CSE 6117, Winter 2016

CSE 6117
Theory of Distributed Computing
Winter 2016

Instructor: Eric Ruppert
Office: Lassonde Building, room 3042
Email: [my last name] @cse.yorku.ca
Telephone: (416) 736-2100 ext. 33979
Lectures: Mondays and Wednesday 17:30-19:00 in room 211 of Stong College
Office Hours: Wednesdays 12:00-13:00 and Fridays 14:00-15:00 or by appointment, or just drop by when I'm in.

Usually, the best way to contact me is by email. Please use your cse account when sending me email, and start your subject line with "[6117]". Send messages in plain text, without attachments.


Course Description

Can a given problem be solved in a distributed system? If so, how efficiently can it be solved? We investigate how the answers to these questions depend on aspects of the underlying distributed system including synchrony, fault-tolerance and the means of communication between processes. A tentative list of topics:

Marking scheme

Homework exercises 50%
Test 20%
Class presentation 20%
Class participation 10%

The class presentation will be a 25-minute talk summarizing the results of a research paper on the theory of distributed computing that you find in the literature. We will have some checkpoints along the way before the presentations. (More information on this to come.) Good places to look for a paper include PODC or DISC conference proceedings or the journal Distributed Computing. This survey paper has a bibliography containing lots of papers that would be suitable to choose. If you have a topic in mind, I might be able to help you find a good paper if you come talk to me.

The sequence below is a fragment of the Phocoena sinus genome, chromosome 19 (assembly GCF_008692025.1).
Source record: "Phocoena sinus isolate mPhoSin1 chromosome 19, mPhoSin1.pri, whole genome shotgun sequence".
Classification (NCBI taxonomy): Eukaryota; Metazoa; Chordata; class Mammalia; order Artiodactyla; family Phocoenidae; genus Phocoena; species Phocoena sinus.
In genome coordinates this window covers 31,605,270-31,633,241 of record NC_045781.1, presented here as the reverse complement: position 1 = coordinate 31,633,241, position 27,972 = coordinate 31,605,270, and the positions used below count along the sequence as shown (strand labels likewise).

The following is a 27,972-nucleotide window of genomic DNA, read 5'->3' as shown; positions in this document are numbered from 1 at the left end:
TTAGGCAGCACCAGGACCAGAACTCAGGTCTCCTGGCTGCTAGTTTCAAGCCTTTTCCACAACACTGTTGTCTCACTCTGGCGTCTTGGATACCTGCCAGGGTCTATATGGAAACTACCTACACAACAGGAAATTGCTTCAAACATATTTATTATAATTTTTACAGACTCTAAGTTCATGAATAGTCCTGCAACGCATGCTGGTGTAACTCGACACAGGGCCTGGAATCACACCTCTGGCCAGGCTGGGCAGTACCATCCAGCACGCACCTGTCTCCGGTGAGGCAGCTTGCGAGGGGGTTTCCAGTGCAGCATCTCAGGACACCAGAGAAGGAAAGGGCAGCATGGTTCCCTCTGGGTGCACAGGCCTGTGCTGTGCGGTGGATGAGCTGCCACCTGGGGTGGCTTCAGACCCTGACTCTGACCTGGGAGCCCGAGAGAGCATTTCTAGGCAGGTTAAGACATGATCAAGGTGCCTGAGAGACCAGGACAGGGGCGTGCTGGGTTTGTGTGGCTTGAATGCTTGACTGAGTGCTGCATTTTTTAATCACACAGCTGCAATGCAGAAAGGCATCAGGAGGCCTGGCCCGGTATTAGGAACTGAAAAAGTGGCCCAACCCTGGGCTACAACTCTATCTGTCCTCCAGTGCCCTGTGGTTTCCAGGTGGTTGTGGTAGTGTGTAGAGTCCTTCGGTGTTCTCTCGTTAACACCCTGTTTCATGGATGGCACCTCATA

Important Dates

First class Monday, January 4
Deadline to drop course Tuesday, January 26
Reading week (no lectures) February 15 to 19
Test in Lassonde 3033 Monday, February 29
Last class Wednesday, March 30


These will be filled in as the term progresses.
The references below are intended for students who want to read more about the topics discussed in class. Sometimes the readings might be helpful for the assignments. Sometimes they will extend the ideas covered in lectures.


There is no required textbook for the course. However, I shall sometimes recommend readings from books or papers. These references will be listed here, and the list will grow during the term. Accessing some of the links below may require you to be logged into a machine at York, so that you can access the ACM Digital Library, etc.



This list is from the 2014 version of the course, but it gives you an idea of the kinds of topics covered. I'll add and subtract items from the list during the term.

Web Pages

Previous versions of this course: Fall 2011, Fall 2014.


Try to keep your answers as simple as possible (but no simpler).

Important note on collaboration on homework assignments: It is okay to discuss the general approach to solving a problem with your classmates. However, you should not take any written notes away from such a discussion, and you should write up your solution on your own. Also, to protect yourself against charges of plagiarism, you should write on the front page of your assignment the names of any classmates that you discussed the problem with, and any outside sources that you used.

This page was last updated on April 12, 2016